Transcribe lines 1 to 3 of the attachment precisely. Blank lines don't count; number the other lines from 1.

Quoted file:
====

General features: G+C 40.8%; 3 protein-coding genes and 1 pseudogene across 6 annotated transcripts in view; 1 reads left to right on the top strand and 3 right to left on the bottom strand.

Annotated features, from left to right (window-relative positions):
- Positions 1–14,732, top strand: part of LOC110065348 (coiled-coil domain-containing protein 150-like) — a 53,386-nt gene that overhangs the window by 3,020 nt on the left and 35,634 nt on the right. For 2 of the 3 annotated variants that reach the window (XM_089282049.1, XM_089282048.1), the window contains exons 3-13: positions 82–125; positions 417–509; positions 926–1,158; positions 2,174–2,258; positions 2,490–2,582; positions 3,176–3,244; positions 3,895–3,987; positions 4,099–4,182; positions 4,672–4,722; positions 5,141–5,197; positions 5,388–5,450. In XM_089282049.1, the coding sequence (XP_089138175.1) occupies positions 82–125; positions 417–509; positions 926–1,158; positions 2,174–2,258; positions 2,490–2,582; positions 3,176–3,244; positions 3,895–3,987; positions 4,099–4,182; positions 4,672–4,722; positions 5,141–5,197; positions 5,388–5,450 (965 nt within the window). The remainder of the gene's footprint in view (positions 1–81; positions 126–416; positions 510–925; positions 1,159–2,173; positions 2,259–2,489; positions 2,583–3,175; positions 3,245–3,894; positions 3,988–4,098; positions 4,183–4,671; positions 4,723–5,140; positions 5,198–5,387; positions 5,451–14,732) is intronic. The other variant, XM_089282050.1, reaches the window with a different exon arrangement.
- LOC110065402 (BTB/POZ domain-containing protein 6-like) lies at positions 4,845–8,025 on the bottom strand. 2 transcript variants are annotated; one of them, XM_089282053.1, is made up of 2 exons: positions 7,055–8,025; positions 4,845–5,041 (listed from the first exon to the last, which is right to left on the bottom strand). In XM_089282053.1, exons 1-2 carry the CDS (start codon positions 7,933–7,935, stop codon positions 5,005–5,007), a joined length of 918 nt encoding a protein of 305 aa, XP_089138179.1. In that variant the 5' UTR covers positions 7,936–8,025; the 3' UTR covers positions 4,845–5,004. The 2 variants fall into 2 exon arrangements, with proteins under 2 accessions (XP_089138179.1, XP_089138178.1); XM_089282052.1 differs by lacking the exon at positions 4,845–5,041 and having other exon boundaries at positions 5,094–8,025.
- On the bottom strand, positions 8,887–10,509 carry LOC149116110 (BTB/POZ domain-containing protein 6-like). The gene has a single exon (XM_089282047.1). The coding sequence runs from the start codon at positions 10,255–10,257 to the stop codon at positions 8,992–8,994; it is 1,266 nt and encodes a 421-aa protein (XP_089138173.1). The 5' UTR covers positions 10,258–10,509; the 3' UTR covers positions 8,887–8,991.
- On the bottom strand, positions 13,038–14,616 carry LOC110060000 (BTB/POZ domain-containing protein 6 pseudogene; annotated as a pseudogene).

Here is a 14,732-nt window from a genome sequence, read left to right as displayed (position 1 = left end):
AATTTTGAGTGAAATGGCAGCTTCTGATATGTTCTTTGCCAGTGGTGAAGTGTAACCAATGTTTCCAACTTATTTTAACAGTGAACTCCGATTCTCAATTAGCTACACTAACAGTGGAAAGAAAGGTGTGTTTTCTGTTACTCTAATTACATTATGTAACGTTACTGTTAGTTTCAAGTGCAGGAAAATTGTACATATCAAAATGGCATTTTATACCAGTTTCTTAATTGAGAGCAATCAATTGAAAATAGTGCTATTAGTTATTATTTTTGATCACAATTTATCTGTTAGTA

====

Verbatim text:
General features: G+C 40.8%; 3 protein-coding genes and 1 pseudogene across 6 annotated transcripts in view; 1 reads left to right on the top strand and 3 right to left on the bottom strand.

Annotated features, from left to right (window-relative positions):
- Positions 1–14,732, top strand: part of LOC110065348 (coiled-coil domain-containing protein 150-like) — a 53,386-nt gene that overhangs the window by 3,020 nt on the left and 35,634 nt on the right. For 2 of the 3 annotated variants that reach the window (XM_089282049.1, XM_089282048.1), the window contains exons 3-13: positions 82–125; positions 417–509; positions 926–1,158; positions 2,174–2,258; positions 2,490–2,582; positions 3,176–3,244; positions 3,895–3,987; positions 4,099–4,182; positions 4,672–4,722; positions 5,141–5,197; positions 5,388–5,450. In XM_089282049.1, the coding sequence (XP_089138175.1) occupies positions 82–125; positions 417–509; positions 926–1,158; positions 2,174–2,258; positions 2,490–2,582; positions 3,176–3,244; positions 3,895–3,987; positions 4,099–4,182; positions 4,672–4,722; positions 5,141–5,197; positions 5,388–5,450 (965 nt within the window). The remainder of the gene's footprint in view (positions 1–81; positions 126–416; positions 510–925; positions 1,159–2,173; positions 2,259–2,489; positions 2,583–3,175; positions 3,245–3,894; positions 3,988–4,098; positions 4,183–4,671; positions 4,723–5,140; positions 5,198–5,387; positions 5,451–14,732) is intronic. The other variant, XM_089282050.1, reaches the window with a different exon arrangement.